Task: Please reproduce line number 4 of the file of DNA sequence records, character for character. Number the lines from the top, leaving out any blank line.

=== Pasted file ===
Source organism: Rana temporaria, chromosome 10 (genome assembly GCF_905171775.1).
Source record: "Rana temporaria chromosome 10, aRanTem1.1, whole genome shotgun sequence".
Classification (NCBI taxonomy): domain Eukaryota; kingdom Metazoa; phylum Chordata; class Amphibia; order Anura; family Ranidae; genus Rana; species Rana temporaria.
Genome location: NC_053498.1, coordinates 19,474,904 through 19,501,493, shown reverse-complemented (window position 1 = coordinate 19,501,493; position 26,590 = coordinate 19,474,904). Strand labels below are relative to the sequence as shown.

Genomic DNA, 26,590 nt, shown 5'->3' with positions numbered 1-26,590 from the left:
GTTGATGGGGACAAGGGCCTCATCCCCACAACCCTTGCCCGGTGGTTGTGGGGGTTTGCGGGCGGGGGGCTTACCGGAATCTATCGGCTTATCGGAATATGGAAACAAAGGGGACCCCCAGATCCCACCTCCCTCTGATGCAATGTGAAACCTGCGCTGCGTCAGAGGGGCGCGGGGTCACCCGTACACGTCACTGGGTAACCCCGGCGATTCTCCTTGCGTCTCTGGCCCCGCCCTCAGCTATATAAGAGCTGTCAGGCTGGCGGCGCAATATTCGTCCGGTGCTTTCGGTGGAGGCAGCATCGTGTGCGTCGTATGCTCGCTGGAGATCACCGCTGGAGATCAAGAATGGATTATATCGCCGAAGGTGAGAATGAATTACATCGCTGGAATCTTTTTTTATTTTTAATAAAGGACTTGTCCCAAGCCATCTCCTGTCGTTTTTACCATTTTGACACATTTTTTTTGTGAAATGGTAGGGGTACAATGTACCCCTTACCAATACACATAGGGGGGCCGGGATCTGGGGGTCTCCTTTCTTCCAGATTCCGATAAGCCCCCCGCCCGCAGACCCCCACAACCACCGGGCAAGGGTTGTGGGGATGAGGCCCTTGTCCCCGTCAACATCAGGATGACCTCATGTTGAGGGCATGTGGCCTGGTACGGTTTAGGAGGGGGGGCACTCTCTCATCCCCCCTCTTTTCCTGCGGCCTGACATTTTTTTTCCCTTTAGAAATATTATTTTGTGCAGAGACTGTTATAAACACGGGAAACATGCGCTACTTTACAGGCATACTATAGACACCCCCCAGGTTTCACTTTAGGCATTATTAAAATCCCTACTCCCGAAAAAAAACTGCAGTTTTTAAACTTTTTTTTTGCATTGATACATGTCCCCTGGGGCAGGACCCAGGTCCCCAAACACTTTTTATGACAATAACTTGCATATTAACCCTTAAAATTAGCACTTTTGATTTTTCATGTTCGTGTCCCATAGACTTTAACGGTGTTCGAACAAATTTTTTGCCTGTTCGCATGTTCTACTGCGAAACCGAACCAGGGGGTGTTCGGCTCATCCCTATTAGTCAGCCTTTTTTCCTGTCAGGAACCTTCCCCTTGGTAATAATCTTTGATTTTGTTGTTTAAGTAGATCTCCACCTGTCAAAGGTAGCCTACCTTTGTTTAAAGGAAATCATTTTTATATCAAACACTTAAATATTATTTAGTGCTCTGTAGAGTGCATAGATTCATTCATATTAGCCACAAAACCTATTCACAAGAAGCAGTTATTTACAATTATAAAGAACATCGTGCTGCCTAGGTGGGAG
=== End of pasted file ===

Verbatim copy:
Genome location: NC_053498.1, coordinates 19,474,904 through 19,501,493, shown reverse-complemented (window position 1 = coordinate 19,501,493; position 26,590 = coordinate 19,474,904). Strand labels below are relative to the sequence as shown.